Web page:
To my dismay I found that we were taught nothing about the use of weapons. The so-called instruction was simply parade-ground drill of the most antiquated, stupid kind; right turn, left turn, about turn, marching at attention in column of threes and all the rest of that useless nonsense which I had learned when I was fifteen years old.
Coming Up for Air
In 1938, Orwell was once again in poor health. In Marrakesh with his first wife (Eileen O'Shaughnessy, who he'd married in 1935), he wrote 'Coming Up for Air'. The story is nostalgic, concerning the desire for youth and yearning for things past. The main character, George Bowling, sets off on a bid to recapture something of his own formative years, but the trip is fraught with negativity. Everything he encounters - people, places - are changed beyond recognition, giving the novel a prevailing sense of gloom.
I stood for a moment, wondering what had happened to it. Then I saw what it was - all the trees were gone from round its edge. It looked all bare and different, in fact it looked extraordinarily like the Round Pond in Kensington Gardens. Kids were playing all round the edge, sailing boats and paddling, and a few rather older kids were rushing about in those little canoes which you work by turning a handle.
Again, this is a novel I enjoyed far more on a second reading. Putting it in context with what was going on in Orwell's life at the time, also aided my appreciation of it.
The novel came out in June 1939 and was the last of Orwell's books to be published by Victor Gollancz.
Orwell's desire to fuse political and creative ideas in his fiction resulted in ''Animal Farm', an allegorical satire inspired by events in Russia (from 1917 onwards), and what he saw as a vicious dictatorship in the Stalin era (curiously, in Britain, Stalin was quite popular during the mid 1940's).
The plot follows the inept Farmer Jones, whose animals decide they can do a better job of running the farm than he can, and take matters into their own hands (hooves, trotters etc). They take over, learn to read and start trading with the outside world. Inevitably, some animals (the pigs) elect themselves as leaders and, as the 'rebellion' moves forward, the animals gradually take on the characteristics of their human enemies.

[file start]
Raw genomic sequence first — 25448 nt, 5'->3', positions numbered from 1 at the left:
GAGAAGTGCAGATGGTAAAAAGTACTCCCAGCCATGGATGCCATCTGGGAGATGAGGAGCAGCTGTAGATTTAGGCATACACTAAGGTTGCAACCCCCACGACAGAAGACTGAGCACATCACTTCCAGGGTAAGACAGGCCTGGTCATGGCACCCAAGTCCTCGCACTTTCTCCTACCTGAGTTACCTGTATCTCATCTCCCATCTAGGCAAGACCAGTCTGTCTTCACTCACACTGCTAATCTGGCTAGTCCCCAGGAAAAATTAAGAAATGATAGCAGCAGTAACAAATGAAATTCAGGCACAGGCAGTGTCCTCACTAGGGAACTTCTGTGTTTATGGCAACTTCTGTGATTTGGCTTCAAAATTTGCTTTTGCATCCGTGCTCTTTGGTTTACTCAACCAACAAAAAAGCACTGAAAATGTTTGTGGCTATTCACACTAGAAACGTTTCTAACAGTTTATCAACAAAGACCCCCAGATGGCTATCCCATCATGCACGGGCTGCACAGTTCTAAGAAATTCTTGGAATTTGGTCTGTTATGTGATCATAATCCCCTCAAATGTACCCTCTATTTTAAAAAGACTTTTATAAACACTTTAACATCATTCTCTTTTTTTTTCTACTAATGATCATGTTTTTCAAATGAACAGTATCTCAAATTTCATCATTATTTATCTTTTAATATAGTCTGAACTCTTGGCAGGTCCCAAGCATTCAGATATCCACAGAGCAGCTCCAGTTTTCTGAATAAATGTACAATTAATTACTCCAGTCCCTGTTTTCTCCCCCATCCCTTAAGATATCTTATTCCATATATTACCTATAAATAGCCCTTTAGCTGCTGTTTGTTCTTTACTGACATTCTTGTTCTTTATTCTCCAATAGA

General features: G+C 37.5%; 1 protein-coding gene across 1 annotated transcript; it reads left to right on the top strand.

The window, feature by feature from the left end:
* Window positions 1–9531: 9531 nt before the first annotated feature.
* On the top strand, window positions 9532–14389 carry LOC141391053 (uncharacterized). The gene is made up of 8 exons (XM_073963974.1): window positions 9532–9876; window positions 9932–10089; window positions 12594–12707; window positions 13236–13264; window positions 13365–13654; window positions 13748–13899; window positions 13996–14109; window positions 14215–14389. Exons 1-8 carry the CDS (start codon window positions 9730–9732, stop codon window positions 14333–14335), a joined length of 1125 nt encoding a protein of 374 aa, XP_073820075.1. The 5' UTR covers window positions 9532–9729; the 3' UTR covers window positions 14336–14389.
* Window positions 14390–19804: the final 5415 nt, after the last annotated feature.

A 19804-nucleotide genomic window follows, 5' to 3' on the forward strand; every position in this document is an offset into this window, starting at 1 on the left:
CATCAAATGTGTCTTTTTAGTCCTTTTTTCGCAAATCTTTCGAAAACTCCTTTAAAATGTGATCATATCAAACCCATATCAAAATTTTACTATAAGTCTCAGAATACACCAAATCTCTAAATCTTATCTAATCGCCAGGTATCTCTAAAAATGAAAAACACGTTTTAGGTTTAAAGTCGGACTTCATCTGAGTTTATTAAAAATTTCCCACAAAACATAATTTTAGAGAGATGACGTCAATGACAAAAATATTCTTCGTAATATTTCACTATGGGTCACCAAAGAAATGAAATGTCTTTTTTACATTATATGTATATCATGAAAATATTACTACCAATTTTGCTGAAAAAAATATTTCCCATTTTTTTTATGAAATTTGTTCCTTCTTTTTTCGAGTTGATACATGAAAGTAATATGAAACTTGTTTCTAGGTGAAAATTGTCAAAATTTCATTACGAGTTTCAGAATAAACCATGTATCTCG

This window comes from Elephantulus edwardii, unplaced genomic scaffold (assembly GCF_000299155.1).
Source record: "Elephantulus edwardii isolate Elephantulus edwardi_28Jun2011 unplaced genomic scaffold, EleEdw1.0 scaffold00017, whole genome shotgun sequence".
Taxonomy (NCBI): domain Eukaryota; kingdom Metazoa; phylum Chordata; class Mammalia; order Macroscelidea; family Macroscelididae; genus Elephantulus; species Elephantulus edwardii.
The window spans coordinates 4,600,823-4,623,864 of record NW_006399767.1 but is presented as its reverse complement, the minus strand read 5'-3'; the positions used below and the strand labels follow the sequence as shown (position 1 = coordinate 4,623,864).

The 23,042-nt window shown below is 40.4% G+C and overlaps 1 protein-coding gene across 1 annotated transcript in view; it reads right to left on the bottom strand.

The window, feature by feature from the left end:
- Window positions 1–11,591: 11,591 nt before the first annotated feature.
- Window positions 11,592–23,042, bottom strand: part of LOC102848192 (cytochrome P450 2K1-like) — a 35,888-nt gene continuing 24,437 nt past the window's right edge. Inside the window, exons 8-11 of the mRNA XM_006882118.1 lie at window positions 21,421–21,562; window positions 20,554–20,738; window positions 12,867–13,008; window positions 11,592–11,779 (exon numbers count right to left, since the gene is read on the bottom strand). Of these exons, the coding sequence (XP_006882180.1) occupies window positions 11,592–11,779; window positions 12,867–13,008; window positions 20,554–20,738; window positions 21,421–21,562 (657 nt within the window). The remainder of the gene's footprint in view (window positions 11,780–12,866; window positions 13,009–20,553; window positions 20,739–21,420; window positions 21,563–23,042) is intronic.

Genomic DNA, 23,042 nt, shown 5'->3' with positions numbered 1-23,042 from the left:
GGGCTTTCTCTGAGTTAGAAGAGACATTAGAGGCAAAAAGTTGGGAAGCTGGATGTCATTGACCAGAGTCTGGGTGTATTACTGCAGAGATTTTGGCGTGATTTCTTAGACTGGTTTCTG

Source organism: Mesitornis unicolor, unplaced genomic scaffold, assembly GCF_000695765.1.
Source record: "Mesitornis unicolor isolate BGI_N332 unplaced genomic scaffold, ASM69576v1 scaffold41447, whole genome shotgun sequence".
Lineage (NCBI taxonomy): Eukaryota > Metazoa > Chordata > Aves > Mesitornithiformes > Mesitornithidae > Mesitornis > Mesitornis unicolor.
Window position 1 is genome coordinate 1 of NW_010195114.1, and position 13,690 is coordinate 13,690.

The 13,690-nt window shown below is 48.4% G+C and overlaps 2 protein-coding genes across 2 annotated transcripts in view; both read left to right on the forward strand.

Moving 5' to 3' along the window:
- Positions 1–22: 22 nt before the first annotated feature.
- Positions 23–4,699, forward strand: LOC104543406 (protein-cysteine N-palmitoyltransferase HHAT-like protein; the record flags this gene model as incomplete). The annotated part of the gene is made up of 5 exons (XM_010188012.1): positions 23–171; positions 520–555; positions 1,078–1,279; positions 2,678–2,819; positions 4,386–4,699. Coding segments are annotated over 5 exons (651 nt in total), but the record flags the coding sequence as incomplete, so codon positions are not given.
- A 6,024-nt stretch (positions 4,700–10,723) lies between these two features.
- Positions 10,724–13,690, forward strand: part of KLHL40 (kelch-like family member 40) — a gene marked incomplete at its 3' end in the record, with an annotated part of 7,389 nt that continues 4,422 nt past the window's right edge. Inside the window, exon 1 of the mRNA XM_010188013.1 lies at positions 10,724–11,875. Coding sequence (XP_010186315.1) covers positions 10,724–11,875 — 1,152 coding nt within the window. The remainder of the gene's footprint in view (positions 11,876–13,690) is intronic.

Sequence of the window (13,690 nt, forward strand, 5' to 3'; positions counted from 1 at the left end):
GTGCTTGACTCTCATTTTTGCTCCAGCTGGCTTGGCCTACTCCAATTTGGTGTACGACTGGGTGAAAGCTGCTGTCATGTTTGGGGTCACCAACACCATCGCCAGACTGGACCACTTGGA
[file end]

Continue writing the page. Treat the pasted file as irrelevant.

For the first few minutes the animals could hardly believe in their good fortune. Their first act was to gallop in a body right round the boundaries of the farm, as though to make quite sure that no human being was hiding anywhere upon it; then they raced back to the farm buildings to wipe out the last traces of Jones's hated reign.
I read this book as a teenager and have since read it several times. I've also seen various movie and theatrical productions of it and each new production seems to uncover something new to say about the narrative. The story is a simple one - a tactic Orwell deliberately used so anyone would be able to understand the symbolism. The book did well on publication under its original title: 'Animal Farm - A Fairy Story', (Secker and Warburg, 1945), though several publishers had turned it down because it might upset Britain's' relations with the Soviets. The subtitle was dropped after the second edition.
Orwell's fusion of political and creative writing reached its climax with the dystopian future world of his final novel. Many of the ideas and concepts he created in ' Nineteen Eighty-Four' are now a part of our language - Big Brother, Room 101, Newspeak and others are classic references to the authoritarian state that Orwell's hero Winston Smith finds himself in.
Smith works in the Ministry of Truth where he rewrites documents in order that they match Big Brother's latest version of the truth. He begins to investigate what the real truth is and meets a similar-minded individual in the shape of Julia. Naturally, things start to go wrong and Smith is arrested by the Thought Police...
‘You are afraid,’ said O’Brien, watching his face, ‘that in another moment something is going to break. Your especial fear is that it will be your backbone. You have a vivid mental picture of the vertebrae snapping apart and the spinal fluid dripping out of them. That is what you are thinking, is it not, Winston?’
'Nineteen Eighty-Four' is Orwell's scariest, most fascinating book and has arguably had the most impact of all of his writing. Concepts such as Big Brother are all around us: CCTV, hidden cameras, phone tapping etc are commonplace now. Even the good old Internet, with its constantly updated and changing facts, figures and information, sounds suspiciously like Newspeak.
Diagnosed with tuberculosis, Orwell wrote much of 'Nineteen Eighty-Four' at Barnhill on the island of Jura. It was published in June 1949 by Secker and Warburg. Orwell married Sonia Brownell in October of the same year, but he died on 21st January 1950, at the age of only 46.